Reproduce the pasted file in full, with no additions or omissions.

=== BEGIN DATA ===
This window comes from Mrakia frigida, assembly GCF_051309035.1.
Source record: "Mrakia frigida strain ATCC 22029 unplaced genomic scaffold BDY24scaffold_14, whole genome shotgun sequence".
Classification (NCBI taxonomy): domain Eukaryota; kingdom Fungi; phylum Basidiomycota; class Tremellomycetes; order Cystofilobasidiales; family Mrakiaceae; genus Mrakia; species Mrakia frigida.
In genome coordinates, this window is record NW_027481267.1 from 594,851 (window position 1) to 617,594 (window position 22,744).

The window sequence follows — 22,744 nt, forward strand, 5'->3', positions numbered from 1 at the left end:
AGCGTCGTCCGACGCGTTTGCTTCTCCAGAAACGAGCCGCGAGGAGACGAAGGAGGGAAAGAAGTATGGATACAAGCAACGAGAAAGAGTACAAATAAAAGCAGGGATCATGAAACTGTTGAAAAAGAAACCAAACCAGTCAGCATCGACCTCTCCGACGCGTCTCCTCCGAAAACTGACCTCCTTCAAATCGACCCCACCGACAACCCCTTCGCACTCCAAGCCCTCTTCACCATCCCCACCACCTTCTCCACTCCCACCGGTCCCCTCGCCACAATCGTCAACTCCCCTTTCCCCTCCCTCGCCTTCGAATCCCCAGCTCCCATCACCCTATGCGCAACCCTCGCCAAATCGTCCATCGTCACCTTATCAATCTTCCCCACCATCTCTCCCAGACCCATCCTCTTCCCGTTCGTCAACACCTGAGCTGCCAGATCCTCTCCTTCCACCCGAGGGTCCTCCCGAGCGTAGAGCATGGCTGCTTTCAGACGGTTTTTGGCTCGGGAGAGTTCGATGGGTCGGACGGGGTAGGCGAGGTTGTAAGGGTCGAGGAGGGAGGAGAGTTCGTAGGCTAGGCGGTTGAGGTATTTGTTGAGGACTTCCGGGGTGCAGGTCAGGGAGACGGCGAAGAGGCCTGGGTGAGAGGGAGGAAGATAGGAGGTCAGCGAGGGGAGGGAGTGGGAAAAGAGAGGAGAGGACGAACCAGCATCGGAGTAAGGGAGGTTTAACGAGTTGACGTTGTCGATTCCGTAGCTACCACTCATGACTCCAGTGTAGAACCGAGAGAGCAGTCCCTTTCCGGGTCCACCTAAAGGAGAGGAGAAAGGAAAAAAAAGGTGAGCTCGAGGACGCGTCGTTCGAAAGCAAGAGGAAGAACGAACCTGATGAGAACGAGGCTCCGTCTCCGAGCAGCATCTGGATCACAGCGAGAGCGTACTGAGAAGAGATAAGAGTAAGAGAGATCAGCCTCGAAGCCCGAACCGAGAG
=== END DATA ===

This window comes from Mrakia frigida, assembly GCF_051309035.1.
Source record: "Mrakia frigida strain ATCC 22029 unplaced genomic scaffold BDY24scaffold_14, whole genome shotgun sequence".
Classification (NCBI taxonomy): domain Eukaryota; kingdom Fungi; phylum Basidiomycota; class Tremellomycetes; order Cystofilobasidiales; family Mrakiaceae; genus Mrakia; species Mrakia frigida.
In genome coordinates, this window is record NW_027481267.1 from 594,851 (window position 1) to 617,594 (window position 22,744).

The window sequence follows — 22,744 nt, forward strand, 5'->3', positions numbered from 1 at the left end:
AGCGTCGTCCGACGCGTTTGCTTCTCCAGAAACGAGCCGCGAGGAGACGAAGGAGGGAAAGAAGTATGGATACAAGCAACGAGAAAGAGTACAAATAAAAGCAGGGATCATGAAACTGTTGAAAAAGAAACCAAACCAGTCAGCATCGACCTCTCCGACGCGTCTCCTCCGAAAACTGACCTCCTTCAAATCGACCCCACCGACAACCCCTTCGCACTCCAAGCCCTCTTCACCATCCCCACCACCTTCTCCACTCCCACCGGTCCCCTCGCCACAATCGTCAACTCCCCTTTCCCCTCCCTCGCCTTCGAATCCCCAGCTCCCATCACCCTATGCGCAACCCTCGCCAAATCGTCCATCGTCACCTTATCAATCTTCCCCACCATCTCTCCCAGACCCATCCTCTTCCCGTTCGTCAACACCTGAGCTGCCAGATCCTCTCCTTCCACCCGAGGGTCCTCCCGAGCGTAGAGCATGGCTGCTTTCAGACGGTTTTTGGCTCGGGAGAGTTCGATGGGTCGGACGGGGTAGGCGAGGTTGTAAGGGTCGAGGAGGGAGGAGAGTTCGTAGGCTAGGCGGTTGAGGTATTTGTTGAGGACTTCCGGGGTGCAGGTCAGGGAGACGGCGAAGAGGCCTGGGTGAGAGGGAGGAAGATAGGAGGTCAGCGAGGGGAGGGAGTGGGAAAAGAGAGGAGAGGACGAACCAGCATCGGAGTAAGGGAGGTTTAACGAGTTGACGTTGTCGATTCCGTAGCTACCACTCATGACTCCAGTGTAGAACCGAGAGAGCAGTCCCTTTCCGGGTCCACCTAAAGGAGAGGAGAAAGGAAAAAAAAGGTGAGCTCGAGGACGCGTCGTTCGAAAGCAAGAGGAAGAACGAACCTGATGAGAACGAGGCTCCGTCTCCGAGCAGCATCTGGATCACAGCGAGAGCGTACTGAGAAGAGATAAGAGTAAGAGAGATCAGCCTCGAAGCCCGAACCGAGAG